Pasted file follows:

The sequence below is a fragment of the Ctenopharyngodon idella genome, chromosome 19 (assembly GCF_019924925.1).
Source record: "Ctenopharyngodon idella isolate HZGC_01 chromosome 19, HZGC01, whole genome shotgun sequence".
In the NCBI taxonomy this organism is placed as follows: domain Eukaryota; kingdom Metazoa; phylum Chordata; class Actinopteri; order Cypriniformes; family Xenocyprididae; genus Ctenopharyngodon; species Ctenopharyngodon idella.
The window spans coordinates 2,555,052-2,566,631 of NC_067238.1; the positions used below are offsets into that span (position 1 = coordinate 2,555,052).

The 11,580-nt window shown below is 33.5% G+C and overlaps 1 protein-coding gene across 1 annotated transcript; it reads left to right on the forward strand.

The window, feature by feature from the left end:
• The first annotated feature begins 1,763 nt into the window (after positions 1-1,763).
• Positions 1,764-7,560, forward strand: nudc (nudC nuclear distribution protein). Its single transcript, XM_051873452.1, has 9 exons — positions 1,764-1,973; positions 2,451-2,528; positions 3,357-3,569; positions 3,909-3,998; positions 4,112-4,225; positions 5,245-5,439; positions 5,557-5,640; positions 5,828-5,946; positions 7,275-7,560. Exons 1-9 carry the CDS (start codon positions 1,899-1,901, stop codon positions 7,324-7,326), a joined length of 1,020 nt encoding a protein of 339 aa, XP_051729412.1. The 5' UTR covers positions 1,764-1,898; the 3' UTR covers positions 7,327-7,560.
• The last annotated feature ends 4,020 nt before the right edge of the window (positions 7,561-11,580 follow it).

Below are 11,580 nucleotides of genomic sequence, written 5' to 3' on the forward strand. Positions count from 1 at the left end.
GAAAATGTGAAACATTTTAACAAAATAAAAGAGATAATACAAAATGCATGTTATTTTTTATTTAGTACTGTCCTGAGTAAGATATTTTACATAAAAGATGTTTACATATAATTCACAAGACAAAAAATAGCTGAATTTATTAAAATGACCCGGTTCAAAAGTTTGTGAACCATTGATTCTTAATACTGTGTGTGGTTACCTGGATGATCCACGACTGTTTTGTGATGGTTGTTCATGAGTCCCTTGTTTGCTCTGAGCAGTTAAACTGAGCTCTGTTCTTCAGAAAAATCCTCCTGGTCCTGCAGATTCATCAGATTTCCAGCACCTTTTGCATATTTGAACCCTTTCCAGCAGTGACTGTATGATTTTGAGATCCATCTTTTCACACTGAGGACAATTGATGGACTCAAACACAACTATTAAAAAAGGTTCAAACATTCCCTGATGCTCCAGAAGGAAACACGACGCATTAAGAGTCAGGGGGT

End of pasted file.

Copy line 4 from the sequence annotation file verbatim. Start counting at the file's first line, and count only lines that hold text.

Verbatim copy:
The window spans coordinates 2,555,052-2,566,631 of NC_067238.1; the positions used below are offsets into that span (position 1 = coordinate 2,555,052).